There are hotels in Johor Bahru where you can go to the duty-free shops. The city has a ferry terminal (from there ferries go to the Indonesian islands of Batam and Bintan) on Jalan-Ibrahim-Sultan Street.
In addition to restaurants and malls, visitors can visit the expansive market, and near the Lido Waterfront outdoor swimming pool, the Masjid Mosque of Sultan Abu Bakar, the Royal Abu Bakar Museum and the Gardens of Istana, an old palace with a Japanese tea house and a private zoo of the Sultan, sparkle with shimmering white marble. open to the public.
Istana Besar Palace (Grand Palace) , built in neoclassical style, is now used for various official ceremonies; the modern sultans moved further north to present-day Istana Bukit Serena with a 32m tower. Other attractions include the colonial-style clock tower overlooking the town square of Dataran Bandaraya. The Art Gallery (Galeri Seni) , built in 1910 in a style traditional for the period, displays clothing, weapons, coins and manuscripts, as well as calligraphy, ceramics and other works of art.
Neighborhoods of Johor Bahru
Endau-Rompin National Park
This park lies on the border between the states of Johor and Pahang. The area of the Endau-Rompin National Park is 870 km² of forests and rivers. It quickly gained an excellent reputation among travelers as an alternative to the popular Taman Negara Park. This park is home to Malay tigers, Asian elephants, wild boars and the largest population of Sumatran rhinos in the Malay Peninsula. Many representatives of other species of the animal world also live here, for example, binturongs (either cats, or bears) , white- armed gibbons (laras) – the only species of great apes on the peninsula. Among the huge number of bird species living here, the hornbill and the large argus pheasant should be mentioned. Endau Rompin is also home to the Jakung tribe of the Orang Asli people.
This park is less civilized than the parks of Sarawak and Sabah, therefore it looks more pristine. Endau-Rompin is, to a certain extent, a challenge for the most adventurous travelers. Accommodation options are limited to chalets, dormitories and three park campsites located at Batu Hampar, Upeh Guling and Boyya Sangkut. For a walk in the park, you must take a guide or participate in a general excursion.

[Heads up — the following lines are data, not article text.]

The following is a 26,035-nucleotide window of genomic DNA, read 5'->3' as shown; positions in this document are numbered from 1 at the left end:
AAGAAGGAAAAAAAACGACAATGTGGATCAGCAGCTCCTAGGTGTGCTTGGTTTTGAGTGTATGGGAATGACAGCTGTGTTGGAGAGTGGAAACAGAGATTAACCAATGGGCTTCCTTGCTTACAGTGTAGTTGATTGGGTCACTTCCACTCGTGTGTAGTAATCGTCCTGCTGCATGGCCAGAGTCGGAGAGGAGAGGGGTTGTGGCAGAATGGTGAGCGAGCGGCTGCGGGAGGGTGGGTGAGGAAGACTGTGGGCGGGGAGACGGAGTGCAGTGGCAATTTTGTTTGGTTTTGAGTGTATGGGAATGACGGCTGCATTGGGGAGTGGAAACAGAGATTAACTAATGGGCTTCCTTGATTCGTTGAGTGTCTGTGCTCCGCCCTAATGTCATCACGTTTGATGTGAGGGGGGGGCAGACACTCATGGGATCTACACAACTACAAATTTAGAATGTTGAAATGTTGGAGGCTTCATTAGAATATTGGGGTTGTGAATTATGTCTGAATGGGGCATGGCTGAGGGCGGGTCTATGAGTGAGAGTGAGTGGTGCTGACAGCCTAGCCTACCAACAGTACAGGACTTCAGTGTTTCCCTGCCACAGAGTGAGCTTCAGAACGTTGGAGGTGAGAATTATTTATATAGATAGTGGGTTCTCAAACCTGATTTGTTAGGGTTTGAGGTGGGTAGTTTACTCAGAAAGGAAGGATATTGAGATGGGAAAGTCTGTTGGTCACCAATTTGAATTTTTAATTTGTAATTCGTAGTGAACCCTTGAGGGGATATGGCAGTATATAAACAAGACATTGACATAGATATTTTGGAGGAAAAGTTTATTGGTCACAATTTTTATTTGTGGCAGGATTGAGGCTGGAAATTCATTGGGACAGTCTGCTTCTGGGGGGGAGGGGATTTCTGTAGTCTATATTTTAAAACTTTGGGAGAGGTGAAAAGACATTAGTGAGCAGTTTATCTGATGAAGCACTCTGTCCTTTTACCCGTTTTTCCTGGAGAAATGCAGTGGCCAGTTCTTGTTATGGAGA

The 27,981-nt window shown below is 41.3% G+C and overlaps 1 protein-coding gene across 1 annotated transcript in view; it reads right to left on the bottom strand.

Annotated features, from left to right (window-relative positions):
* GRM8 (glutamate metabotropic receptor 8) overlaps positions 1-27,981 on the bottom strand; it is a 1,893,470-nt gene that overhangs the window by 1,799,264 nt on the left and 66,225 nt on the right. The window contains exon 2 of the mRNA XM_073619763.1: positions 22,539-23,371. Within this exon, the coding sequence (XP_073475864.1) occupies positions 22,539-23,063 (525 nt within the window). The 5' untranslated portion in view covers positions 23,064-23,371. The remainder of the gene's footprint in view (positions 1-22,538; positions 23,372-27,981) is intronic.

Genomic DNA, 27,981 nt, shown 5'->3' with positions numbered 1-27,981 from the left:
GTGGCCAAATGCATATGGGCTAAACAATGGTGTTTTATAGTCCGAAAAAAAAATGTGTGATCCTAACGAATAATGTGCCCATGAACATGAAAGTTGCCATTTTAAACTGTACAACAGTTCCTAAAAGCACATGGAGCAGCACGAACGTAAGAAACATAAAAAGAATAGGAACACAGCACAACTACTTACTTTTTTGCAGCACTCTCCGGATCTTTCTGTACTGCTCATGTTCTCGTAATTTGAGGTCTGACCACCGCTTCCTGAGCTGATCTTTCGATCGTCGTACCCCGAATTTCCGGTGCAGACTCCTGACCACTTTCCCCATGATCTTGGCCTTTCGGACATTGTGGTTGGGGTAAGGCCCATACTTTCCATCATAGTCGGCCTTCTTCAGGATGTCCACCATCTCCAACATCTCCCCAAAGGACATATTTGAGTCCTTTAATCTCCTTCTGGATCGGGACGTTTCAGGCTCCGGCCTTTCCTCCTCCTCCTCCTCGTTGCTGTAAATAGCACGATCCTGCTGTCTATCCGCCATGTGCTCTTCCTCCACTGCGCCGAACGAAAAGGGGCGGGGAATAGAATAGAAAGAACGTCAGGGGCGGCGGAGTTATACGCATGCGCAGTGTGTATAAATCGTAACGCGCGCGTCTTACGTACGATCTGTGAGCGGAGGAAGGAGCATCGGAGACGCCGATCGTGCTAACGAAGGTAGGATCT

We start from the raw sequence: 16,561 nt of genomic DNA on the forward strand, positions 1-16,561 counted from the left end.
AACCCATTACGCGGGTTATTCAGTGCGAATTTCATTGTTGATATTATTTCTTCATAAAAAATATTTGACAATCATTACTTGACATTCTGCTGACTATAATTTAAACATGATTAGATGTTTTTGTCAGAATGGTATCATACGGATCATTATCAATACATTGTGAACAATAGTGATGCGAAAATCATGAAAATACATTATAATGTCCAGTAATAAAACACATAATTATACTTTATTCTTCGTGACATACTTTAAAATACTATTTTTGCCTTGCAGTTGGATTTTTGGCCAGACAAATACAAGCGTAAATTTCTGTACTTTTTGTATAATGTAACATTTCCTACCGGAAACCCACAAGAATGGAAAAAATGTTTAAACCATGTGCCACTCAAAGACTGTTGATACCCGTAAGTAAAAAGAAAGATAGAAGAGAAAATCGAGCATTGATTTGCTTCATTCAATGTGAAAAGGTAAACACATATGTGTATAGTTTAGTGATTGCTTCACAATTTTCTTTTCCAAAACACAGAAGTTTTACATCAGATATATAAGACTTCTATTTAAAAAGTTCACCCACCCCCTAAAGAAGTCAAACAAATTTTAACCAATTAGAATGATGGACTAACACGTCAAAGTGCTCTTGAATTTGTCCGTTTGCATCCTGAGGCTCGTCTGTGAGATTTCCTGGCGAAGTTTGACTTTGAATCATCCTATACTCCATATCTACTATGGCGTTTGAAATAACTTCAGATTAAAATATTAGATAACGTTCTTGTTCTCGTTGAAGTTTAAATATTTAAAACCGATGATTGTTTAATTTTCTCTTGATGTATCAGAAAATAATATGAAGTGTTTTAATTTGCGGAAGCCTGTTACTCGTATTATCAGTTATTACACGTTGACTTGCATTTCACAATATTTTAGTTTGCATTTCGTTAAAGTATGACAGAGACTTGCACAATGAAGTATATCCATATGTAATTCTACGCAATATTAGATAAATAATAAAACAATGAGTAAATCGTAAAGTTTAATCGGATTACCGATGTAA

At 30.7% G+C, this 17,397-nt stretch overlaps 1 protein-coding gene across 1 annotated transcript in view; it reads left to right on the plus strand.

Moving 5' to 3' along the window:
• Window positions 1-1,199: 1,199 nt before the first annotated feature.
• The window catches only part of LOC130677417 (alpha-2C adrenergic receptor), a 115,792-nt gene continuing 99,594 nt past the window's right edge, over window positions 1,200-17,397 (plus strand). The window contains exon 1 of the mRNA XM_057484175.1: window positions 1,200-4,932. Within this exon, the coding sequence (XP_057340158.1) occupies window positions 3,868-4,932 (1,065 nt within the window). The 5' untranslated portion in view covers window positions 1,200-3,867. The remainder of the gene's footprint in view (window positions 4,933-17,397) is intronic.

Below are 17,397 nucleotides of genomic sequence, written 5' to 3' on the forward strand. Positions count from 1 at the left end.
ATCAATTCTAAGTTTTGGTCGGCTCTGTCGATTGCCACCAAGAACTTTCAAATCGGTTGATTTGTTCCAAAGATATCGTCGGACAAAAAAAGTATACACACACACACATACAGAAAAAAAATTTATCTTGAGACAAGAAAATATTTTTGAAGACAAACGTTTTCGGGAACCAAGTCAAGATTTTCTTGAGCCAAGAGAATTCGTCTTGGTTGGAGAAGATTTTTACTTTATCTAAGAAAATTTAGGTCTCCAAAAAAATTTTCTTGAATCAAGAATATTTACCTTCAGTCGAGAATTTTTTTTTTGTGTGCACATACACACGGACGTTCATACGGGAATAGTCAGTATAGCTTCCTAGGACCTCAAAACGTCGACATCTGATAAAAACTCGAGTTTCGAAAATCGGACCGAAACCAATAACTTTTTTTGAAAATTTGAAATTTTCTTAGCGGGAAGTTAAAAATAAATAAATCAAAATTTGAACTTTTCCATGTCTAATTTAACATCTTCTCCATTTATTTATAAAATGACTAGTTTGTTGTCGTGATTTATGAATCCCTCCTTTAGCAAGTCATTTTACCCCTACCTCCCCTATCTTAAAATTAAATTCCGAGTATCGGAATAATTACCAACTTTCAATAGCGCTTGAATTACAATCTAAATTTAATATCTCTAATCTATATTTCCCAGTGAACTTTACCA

From Johor Bahru you can take the North-South Expressway towards Kluang and stop for a walk around Kahang. From there, there is a 56-kilometer jungle road to the entrance to Kampung Peta National Park, which can only be reached by 4WD. There is a visitor center and the entrance to the national park. Alternatively, you can get there with a three-hour boat ride from Felda Nitar II. Entrance to the park is strictly controlled, there are very strict guidelines for behavior in the national park itself, they also determine the duration of stay there.
South coast of Johor
Johor has three sites protected by the RAMSAR Convention on Wetlands, which is of worldwide importance. Unlike Johor National Parks at Pulau Kukup and Tanjung Piai, Sungai Pulai Park does not have boardwalks from which to view the mangrove ecosystem, with countless wildlife such as smooth-haired otters, spectacled finches, mudskippers (genus fish) and kingfishers. Sungai Pulai is located fairly close to the second bridge connecting Malaysia (Johor) and Singapore (western border of the country) . The best way to see the park’s mangroves is by joining a river cruise with an Orang Seletar Orang Asli guide.
Desaru and the northern islands
Desaru’s 25-kilometer stretch of golden sands can be reached by road via Kota Tinggi or the Senai-Desaru highway starting at Senai International Airport. If you are traveling through Kota Tinggi and are an avid bird lover, you should pre-order your pass to the Panti Bird Sanctuary, located 8 km north of Kota Tinggi. But if you are driving along the Senai-Desaru highway, you should stop at Pasir Gudang. It houses the Layang Layang Museum, dedicated to the history of kites, and hosts the annual World Kite Festival at the start of the year, a colorful sight not to be missed. There are also interesting events for fans of car racing – Johor auto races are held here, where spectators can watch international competitions.
Desaru, 55 km further east, is the first major seaside resort for Singaporeans. There are several large hotels and golf courses here, but travelers on a more modest budget will also find reasonably priced chalets.
In the sea, not far from the resorts of Mersing, there are islands – Pulau Rawa, Pulau Tengakh, Pulau Besar, Pulau Tinggi and Pulau Sibu – with white sandy beaches, coral reefs and inexpensive housing. A boat can be hired in Mersing to take you to one of these isolated islands.